Posts for: September, 2013
Anyone who has seen fitness and life coach Jillian Michaels on The Biggest Loser and Losing It with Jillian knows she has the expertise and determination to help overweight people reach new levels of fitness and health. Using her own difficult life experiences, Jillian is able to help others look below the surface to the roots of their own unhealthy lifestyles. As a child, she suffered from night terrors, then her parents divorced when she was 12. She reacted to her anger and unhappiness by comforting herself with food. By age 17 she weighed 175 pounds — too much weight for her small 5'2" frame. To get Jillian involved in physical activity, her mother signed her up for a martial arts class. It was the right choice. Jillian loved the physical and spiritual aspects of martial arts practice, and this training pointed the way to what ultimately became her career.
It's no wonder Jillian is concerned about America's obesity problem — especially in children. To counter it, she and a business partner put together a Wii game, “Jillian Michaels' Fitness Ultimatum.” “If you turn exercise into a game, it's much easier to get kids to join in,” she says.
For adults, Jillian is concerned with unhealthy body images put forward by the fashion industry and media. She says, “Educating women on the importance of a healthy diet and exercise program is essential, but getting them to realize that women are supposed to have curves is equally important.” She is working on a new book, which is designed to help people live a healthy lifestyle, realize their true potential, and find happiness in just being themselves.
Since good health also includes good oral health, here's a sampling of what Jillian discussed about healthy habits in her interview with Dear Doctor magazine.
How can parents encourage their children to have healthy habits? Jillian says it starts with parents setting a good example. Parents can persuade children to get exercise by going outside to play with them. Gardening together and serving kids home-grown vegetables is a good way to encourage healthy eating.
What is her dental care routine? Jillian brushes her teeth two or three times a day with an electric toothbrush and she flosses daily. She never leaves home without toothpaste, an electric travel toothbrush, and floss as well as some sort of lip gloss. She sees her dentist, whom she calls “amazing,” at least twice a year for cleanings.
How does she guard against damage from martial arts? Jillian broke her two front teeth as a child and had them repaired with crowns. Now she wears a mouthguard when doing vigorous exercise.
What other cosmetic dental procedures has she had? She also had braces and has had her teeth whitened.
Jillian knows that it takes hard work and commitment to health and exercise, along with good oral health habits, to look and feel your best. You can learn more about Jillian by reading the entire interview in the article “Jillian Michaels: The Biggest Loser's health and wellness expert talks about her oral health, keeping fit and plans for the future.” Contact us today to discuss your questions about tooth whitening, crowns, or mouthguards or to schedule an appointment.
You've probably never thought of the saliva swishing around in your mouth as amazing. The fact is, though, life would be a lot harder without it. Digestion would be quite unpleasant without its enzymes breaking down food during chewing; the soft tissues of our mouth would suffer more environmental abuse without its protective wash; and without its ability to neutralize acid, our tooth enamel would erode.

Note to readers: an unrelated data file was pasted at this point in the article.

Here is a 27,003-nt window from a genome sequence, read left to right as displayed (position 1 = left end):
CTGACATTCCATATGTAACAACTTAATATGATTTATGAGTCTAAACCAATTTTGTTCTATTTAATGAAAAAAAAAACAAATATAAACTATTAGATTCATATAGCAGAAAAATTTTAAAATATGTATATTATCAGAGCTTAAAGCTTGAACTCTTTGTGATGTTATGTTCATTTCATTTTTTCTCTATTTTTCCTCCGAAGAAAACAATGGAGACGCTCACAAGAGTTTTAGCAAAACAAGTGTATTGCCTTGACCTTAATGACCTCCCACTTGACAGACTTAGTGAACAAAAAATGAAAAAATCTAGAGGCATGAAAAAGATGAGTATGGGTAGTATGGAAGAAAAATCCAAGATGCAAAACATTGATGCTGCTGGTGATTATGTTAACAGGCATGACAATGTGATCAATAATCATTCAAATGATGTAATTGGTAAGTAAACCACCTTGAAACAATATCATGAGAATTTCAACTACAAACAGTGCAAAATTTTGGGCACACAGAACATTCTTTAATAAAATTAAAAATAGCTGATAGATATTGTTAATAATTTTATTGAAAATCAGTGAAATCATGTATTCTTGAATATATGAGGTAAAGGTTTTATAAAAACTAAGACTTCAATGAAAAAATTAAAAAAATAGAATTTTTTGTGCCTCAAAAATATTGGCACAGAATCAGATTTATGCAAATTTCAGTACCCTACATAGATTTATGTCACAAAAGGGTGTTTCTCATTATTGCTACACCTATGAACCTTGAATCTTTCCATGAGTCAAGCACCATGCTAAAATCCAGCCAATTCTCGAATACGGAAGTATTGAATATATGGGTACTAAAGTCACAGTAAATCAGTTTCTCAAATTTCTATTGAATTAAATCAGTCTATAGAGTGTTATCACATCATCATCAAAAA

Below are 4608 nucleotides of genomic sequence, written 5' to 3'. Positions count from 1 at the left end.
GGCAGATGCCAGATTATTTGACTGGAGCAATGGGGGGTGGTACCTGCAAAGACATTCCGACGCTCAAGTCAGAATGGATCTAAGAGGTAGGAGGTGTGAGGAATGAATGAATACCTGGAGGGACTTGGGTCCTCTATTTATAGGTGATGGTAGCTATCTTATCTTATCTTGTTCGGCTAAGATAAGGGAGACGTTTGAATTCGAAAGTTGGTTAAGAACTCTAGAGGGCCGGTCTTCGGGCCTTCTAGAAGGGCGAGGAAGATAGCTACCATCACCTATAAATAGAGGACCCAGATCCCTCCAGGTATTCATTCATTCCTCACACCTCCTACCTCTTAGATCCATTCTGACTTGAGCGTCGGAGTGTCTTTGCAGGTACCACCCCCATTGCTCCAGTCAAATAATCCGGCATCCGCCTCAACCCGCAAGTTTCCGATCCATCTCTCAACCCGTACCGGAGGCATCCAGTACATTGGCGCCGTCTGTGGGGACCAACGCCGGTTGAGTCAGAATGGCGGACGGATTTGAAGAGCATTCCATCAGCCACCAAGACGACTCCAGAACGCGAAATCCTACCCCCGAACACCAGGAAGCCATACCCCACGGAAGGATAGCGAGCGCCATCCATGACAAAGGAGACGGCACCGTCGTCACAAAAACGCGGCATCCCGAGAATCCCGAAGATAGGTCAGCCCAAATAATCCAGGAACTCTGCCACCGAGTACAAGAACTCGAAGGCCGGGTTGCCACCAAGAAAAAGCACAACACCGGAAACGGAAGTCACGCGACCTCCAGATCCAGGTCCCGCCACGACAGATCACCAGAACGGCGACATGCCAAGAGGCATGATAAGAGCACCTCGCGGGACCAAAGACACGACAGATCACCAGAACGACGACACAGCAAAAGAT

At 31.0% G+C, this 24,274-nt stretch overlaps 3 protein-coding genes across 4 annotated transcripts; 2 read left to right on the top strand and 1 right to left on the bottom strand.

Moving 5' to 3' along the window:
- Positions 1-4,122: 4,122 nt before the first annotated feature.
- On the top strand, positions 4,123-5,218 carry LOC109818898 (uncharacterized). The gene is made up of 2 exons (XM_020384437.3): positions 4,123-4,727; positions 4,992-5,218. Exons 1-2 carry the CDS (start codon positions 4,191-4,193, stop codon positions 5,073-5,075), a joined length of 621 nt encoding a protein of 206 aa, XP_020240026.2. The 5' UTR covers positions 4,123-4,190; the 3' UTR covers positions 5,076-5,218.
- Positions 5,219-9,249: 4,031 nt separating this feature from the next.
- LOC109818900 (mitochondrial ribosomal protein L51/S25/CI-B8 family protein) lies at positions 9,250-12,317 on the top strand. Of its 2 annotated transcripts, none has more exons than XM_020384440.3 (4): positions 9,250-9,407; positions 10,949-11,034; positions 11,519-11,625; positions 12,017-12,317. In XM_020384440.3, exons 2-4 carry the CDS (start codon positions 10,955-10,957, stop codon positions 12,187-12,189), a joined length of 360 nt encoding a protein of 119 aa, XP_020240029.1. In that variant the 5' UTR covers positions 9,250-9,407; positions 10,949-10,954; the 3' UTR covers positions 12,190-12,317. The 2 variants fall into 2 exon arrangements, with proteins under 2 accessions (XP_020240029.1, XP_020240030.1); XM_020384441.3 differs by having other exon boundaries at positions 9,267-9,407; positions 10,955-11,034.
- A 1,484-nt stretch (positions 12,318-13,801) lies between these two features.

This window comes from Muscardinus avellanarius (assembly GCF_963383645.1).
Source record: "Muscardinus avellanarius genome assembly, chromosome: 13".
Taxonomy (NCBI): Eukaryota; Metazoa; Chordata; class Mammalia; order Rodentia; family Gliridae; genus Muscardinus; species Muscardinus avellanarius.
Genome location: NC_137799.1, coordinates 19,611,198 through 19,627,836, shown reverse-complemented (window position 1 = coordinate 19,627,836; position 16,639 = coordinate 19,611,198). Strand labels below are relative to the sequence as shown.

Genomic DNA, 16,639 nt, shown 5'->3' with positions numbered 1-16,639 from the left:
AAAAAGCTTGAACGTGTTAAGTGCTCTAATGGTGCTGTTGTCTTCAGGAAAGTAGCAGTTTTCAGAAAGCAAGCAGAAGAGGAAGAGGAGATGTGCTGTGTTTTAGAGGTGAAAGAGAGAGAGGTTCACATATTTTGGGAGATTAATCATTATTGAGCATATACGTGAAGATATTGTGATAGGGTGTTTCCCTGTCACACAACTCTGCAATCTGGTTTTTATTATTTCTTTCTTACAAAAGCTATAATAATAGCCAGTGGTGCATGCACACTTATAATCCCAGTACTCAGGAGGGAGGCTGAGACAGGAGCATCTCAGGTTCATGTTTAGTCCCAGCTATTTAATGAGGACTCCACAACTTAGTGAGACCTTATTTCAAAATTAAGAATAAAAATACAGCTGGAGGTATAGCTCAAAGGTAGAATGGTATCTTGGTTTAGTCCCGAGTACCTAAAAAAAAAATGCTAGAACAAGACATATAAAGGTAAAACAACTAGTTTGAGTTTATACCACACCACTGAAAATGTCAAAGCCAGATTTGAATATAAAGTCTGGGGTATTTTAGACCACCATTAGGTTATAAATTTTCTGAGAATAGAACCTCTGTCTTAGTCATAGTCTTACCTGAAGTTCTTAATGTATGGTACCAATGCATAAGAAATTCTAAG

What's also amazing is what saliva can reveal about our health. As researchers discover more about this phenomenon, it's leading to better and less invasive ways to diagnose disease.
Similar to blood, saliva is composed of proteins containing RNA and DNA molecules which together hold the genetic instructions the human body needs to reproduce cells. We can therefore test saliva for health conditions as we do with blood, but with less invasive collection techniques and far less hazard to healthcare workers from blood-borne diseases. For example, doctors now have a saliva test that can detect the presence of HIV viruses that cause Acquired Immune Deficiency Syndrome (AIDS). Another saliva test will soon be available that can test for hepatitis.
Unfortunately, only a few such tests now exist. Researchers must first identify and then catalog saliva's biomarkers, protein molecules that correspond to specific health conditions — a daunting task since most are marked not by one but hundreds of proteins. Then it's a matter of developing diagnostic devices that can detect these biomarkers.
Although that too is a huge task, existing technology like mass spectrometry (already used to help detect early stages of oral cancer) could be a promising starting point. This process measures the portion of the light spectrum emitted by a molecule, a feature that could help identify a saliva protein by its emitted light signature.
Thanks to the work of these researchers, many of them in the dental profession, information about our bodies contained in saliva may soon be accessible. That accessibility may lead to earlier diagnoses and more successful treatment outcomes.
If you would like more information on saliva and your oral health, please contact us or schedule an appointment for a consultation. You can also learn more about this topic by reading the Dear Doctor magazine article “Secrets of Saliva.”